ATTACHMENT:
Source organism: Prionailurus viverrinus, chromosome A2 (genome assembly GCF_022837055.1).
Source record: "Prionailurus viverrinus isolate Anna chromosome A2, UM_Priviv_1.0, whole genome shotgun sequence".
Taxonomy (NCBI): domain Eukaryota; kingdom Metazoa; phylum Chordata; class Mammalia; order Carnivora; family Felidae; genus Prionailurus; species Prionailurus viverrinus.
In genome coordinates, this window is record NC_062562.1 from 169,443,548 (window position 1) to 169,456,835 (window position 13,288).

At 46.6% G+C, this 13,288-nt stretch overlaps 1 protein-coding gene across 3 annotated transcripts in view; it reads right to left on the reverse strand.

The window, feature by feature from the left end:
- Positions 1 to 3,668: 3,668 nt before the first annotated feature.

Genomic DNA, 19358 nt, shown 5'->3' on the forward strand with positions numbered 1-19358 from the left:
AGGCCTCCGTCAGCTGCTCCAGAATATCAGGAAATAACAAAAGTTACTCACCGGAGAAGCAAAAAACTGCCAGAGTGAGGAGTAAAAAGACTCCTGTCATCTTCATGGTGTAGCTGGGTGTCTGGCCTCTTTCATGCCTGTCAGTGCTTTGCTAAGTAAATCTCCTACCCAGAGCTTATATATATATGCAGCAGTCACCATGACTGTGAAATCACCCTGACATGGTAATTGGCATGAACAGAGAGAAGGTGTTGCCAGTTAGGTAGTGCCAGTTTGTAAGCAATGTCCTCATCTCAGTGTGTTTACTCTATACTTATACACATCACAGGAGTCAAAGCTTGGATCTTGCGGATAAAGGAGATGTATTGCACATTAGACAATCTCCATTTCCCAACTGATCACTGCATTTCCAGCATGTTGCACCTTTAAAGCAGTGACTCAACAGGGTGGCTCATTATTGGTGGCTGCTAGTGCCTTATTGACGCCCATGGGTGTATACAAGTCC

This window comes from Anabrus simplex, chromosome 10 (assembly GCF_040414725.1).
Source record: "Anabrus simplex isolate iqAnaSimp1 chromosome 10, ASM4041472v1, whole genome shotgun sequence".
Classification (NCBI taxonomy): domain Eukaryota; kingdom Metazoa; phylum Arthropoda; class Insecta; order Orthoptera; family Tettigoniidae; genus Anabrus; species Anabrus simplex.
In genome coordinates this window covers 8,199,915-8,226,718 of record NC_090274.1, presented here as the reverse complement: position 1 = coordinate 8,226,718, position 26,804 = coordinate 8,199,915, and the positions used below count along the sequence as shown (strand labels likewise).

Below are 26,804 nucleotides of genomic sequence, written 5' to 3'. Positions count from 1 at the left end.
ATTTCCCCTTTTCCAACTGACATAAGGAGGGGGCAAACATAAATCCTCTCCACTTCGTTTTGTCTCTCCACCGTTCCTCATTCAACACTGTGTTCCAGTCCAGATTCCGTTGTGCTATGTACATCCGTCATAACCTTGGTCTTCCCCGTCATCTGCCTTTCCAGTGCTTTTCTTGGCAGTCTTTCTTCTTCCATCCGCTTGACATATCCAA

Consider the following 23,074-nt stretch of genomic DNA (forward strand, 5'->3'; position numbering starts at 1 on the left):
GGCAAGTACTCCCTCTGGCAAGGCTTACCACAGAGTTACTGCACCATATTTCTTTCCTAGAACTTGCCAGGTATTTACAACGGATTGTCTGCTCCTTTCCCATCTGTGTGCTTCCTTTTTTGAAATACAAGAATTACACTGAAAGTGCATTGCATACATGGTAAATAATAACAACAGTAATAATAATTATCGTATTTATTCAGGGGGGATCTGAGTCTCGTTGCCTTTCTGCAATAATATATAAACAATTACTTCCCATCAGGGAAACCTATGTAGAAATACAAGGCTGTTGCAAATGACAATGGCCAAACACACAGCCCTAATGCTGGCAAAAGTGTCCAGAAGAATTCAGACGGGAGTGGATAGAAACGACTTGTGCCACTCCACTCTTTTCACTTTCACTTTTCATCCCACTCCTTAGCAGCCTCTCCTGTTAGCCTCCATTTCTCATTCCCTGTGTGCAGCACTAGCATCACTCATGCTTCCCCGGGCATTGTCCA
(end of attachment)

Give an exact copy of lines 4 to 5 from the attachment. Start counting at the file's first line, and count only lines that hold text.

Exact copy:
In genome coordinates, this window is record NC_062562.1 from 169,443,548 (window position 1) to 169,456,835 (window position 13,288).

At 46.6% G+C, this 13,288-nt stretch overlaps 1 protein-coding gene across 3 annotated transcripts in view; it reads right to left on the reverse strand.